BALTIMORE -- In a league that relies heavily on the forward pass, the Baltimore Ravens have gone old-school in their bid to reach the NFL playoffs.
With quarterback Lamar Jackson leading the way , the Ravens rushed for 265 yards Sunday in a 24-21 victory over the Cincinnati Bengals. Jackson ran 27 times for 117 yards, Gus Edwards garnered 115 yards on the ground and both rookies rushed for seven first downs.
There's a good chance Jackson will start for the injured Joe Flacco again Sunday when the Ravens (5-5) host the Oakland Raiders (2-8). If Jackson is the starter, it's unlikely he will again slither, slide and scramble with the ball 27 times.
"Yeah, you don't want your quarterback getting hit that much," coach John Harbaugh said Monday. "It's not going to last that way. So, that's pretty self-evident."
That said, Harbaugh mocked those people concerned about Jackson's workload.
"Oh, he had 27 carries," Harbaugh said. "You know what he did? He won the game. He played his tail off. Celebrate that, and move on."
Whatever it takes to win.
"It's not what we're going to be shooting for by any stretch, but if it takes that many, Lamar will do it," Harbaugh said. "But, no, he took some hits. I think they knew the quarterback was going to run the ball. They were going after him a little bit, as you would expect. That's something that we have to look at going forward."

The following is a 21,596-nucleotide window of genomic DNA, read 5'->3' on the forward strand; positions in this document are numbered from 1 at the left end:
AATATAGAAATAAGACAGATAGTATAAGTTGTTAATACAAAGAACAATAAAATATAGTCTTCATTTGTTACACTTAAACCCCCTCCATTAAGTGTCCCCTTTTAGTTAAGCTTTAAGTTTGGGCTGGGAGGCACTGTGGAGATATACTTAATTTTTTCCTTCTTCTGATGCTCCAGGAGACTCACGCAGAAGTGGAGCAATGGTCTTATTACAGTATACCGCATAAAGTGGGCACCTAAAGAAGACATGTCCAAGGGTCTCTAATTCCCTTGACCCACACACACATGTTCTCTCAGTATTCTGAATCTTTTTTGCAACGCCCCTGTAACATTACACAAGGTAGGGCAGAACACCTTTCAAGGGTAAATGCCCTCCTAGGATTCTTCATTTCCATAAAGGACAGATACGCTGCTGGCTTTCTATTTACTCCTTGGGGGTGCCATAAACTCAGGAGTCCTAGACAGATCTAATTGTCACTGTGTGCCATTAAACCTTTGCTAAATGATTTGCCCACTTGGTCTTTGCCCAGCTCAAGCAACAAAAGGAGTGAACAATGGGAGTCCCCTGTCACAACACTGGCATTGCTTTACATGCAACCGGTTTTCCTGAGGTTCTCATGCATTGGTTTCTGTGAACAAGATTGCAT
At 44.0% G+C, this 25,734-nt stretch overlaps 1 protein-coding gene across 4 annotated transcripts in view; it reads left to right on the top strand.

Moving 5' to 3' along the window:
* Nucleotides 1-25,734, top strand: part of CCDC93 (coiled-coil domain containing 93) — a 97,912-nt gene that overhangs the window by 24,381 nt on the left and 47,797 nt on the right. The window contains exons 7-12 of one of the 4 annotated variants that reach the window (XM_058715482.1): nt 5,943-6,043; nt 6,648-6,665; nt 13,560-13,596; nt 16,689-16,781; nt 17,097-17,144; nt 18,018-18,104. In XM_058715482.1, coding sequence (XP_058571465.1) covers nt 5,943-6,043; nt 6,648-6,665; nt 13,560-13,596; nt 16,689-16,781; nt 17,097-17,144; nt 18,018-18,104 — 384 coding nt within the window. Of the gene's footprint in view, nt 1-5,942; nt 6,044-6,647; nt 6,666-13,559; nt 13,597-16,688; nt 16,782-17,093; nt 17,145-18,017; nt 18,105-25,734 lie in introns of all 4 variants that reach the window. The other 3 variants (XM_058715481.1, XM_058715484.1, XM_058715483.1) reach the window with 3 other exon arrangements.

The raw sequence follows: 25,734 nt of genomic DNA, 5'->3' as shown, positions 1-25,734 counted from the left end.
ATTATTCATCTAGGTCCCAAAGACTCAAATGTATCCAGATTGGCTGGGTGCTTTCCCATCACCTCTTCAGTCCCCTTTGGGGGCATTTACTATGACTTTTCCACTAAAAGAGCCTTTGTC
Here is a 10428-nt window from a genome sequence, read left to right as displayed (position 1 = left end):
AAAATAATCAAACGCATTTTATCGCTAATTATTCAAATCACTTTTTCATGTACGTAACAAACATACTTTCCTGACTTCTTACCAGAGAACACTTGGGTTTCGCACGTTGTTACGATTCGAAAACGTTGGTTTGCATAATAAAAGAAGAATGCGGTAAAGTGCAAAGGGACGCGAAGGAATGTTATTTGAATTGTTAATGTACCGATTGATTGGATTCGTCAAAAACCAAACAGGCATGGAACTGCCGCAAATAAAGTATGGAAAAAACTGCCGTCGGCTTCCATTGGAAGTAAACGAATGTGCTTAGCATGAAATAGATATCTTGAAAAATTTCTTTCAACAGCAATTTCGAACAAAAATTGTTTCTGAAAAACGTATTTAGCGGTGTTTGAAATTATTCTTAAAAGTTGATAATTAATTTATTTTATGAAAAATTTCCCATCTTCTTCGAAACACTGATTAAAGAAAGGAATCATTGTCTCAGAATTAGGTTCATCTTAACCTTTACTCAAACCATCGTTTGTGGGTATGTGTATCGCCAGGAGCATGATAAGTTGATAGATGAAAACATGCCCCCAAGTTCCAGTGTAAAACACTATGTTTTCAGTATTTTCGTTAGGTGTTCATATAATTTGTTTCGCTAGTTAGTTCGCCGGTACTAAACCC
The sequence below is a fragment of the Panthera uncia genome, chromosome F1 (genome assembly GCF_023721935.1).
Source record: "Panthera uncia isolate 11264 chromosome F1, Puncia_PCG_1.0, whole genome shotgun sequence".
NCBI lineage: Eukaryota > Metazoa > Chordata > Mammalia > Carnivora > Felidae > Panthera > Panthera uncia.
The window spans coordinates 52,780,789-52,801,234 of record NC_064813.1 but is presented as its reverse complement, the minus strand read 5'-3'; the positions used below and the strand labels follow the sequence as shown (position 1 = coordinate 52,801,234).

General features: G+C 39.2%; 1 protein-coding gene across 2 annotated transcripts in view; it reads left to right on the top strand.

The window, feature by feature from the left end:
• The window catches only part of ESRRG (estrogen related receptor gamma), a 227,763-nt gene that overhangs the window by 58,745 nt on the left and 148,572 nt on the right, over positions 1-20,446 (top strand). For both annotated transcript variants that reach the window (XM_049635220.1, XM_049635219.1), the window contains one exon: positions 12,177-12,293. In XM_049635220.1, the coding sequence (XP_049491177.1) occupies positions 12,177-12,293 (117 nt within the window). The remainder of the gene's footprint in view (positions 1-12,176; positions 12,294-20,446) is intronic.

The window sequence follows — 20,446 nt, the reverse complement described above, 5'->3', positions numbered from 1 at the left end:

Selected 32nd overall in the 2018 draft, Jackson was thrust into the starting lineup because Flacco has a right hip injury that has been slow to heal and could keep him sidelined against the Raiders.
"He has a chance," Harbaugh said, without much conviction.
Jackson ran 655 times at Louisville and won the 2016 Heisman Trophy for his ability to carry the ball, not throw it. On Sunday, his carries accounted for more than a third of Baltimore's 73 offensive plays, and the Ravens finished with 54 rushing attempts compared to 19 passes.
Harbaugh bristled when someone asked him about Jackson's ability to throw the football, and where that fits into the game plan moving forward.
"Yeah, we're going to throw the ball more down the road," Harbaugh insisted. "All this veiled stuff, `Is he really a thrower?' I got news for you: He's a thrower. He's a quarterback. I don't appreciate the insinuation of the question. Lamar Jackson is a quarterback."
He's a quarterback with 256 yards rushing -- second on the team behind Alex Collins -- and 237 yards passing. Collins scored a touchdown against the Bengals, but his playing time was sheared by Edwards, an undrafted rookie free agent who got 17 carries and played most of the second half.
Edwards, who scored his first NFL touchdown , got the call because of the way he's excelled in the days leading up to game day.
"He's been practicing great," Harbaugh said. "It has been a goal to get him more carries before this."
Baltimore's 265 yards rushing against Cincinnati was tied for the fifth most in franchise history, and it marked the first time in NFL history that a team had a rookie quarterback and rookie running back each top 100 yards rushing.
After he was done, Jackson made one final run -- after the referee to snag the game ball.
"However you move the ball is good. You do it based on your personnel," Harbaugh said. "You want it to be a mix, but in the end, the players deserve the credit for running the ball so well."
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